That’s all well and good, but only if progress towards those things actually happen. On our side, we’re tracking them all, and the list of promises is growing at a substantially faster rate than that of the actions being made in response. This is absolutely key. It means that currently the announcements are serving in the main as PR initiatives – a way of hiding behind something that is several years away, or about buying time while you figure out what to actually do. 

The result is that we either have too many pledges that risk not being met, or those offering too little too late – such as to be carbon neutral by 2050. In Greta Thunberg’s words, this is a climate emergency

Last year, Fast Company reviewed various environmental goals set for 2020 by large corporations as well as countries, questioning which of them were on target to actually be met in time. It reads like a mixed bag, though does demonstrate progress in parts. 

The same can be said for fashion. Kering itself has always been one of the most vocal about its goals, setting them out in 2012, then reporting back on what it had and hadn’t achieved in 2016. It reset its targets in 2017 with a broader 2025 sustainability strategy in line with the United Nations Sustainable Development Goals. Included in that was cutting the group’s carbon emissions by 50% and reducing its overall environmental impact by at least 40%. Not small aims. An update is expected in 2020.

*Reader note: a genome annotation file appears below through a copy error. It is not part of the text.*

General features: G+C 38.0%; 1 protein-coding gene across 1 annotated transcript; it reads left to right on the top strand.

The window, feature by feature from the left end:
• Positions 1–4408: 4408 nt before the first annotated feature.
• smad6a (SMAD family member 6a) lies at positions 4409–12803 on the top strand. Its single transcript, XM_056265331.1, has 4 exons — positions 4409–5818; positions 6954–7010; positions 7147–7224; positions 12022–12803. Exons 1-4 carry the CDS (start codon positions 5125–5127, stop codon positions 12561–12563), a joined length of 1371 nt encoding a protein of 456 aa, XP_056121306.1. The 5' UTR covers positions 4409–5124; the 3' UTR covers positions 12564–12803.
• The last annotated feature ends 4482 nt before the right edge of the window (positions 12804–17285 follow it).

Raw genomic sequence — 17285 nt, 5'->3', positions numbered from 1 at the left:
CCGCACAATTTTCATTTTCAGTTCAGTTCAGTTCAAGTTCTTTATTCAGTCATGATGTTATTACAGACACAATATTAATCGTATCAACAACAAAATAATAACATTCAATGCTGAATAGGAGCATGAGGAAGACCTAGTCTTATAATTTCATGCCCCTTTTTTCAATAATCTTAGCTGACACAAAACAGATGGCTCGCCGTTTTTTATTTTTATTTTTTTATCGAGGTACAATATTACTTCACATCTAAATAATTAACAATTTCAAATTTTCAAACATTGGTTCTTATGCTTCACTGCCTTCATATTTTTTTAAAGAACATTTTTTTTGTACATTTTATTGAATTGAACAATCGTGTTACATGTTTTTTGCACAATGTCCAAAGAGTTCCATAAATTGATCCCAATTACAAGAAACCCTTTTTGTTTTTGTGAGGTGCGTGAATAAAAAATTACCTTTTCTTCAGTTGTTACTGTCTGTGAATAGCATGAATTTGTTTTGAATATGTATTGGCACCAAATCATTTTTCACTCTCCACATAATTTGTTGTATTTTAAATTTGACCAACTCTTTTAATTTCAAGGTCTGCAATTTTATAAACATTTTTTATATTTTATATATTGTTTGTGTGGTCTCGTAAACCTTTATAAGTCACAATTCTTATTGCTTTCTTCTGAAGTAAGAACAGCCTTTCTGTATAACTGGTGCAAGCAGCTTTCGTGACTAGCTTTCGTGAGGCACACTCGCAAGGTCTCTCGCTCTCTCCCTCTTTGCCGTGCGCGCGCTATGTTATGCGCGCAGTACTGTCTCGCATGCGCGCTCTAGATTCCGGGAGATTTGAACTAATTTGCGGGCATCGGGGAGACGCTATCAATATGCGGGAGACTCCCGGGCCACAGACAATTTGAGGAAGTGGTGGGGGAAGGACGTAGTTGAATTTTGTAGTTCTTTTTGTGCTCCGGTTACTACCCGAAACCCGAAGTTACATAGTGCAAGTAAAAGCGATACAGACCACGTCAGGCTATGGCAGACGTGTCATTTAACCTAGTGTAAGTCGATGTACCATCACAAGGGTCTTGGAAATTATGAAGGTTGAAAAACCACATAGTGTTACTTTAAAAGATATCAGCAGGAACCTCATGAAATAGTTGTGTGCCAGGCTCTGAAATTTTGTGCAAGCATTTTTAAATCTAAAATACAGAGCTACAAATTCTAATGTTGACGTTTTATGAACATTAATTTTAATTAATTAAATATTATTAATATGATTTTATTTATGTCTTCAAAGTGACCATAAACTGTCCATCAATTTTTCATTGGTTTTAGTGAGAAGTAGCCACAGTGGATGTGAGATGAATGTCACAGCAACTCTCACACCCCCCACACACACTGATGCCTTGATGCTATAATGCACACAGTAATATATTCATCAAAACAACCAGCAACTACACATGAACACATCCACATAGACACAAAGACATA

H&M is another that’s always gone big. It’s reportedly on target to hit its goals of both using 100% organic or recycled cotton, and eliminating hazardous chemicals in its production, by 2020. Future aims include becoming climate positive by 2040. 

The difficulty with all this is the sliding scale of what attaining such goals mean, not to mention how they’re measured. 

One of the ones I have the biggest issue with in the industry broadly is the idea of moving to entirely “sustainable cotton” by 2025. This isn’t so much in the goal itself by any means, but in the naming of it. What is sustainable cotton? Strictly speaking, most of the time what we’re talking about is rather “better” cotton. As in, it is literally better for the environment than that which is otherwise farmed in the conventional manner. Usually this falls under those certified via the Better Cotton Initiative and others including Organic and Fair Trade. 

This sort of language use is critical because of how misleading it can be to the consumer. It instantly gives the impression that fast fashion, like Zara as well, for instance, will be absolutely fine by 2025 because the materials used will indeed be entirely sustainable. Not true. They’ll just be less bad at that early part of the supply chain. Arguably, that’s not enough.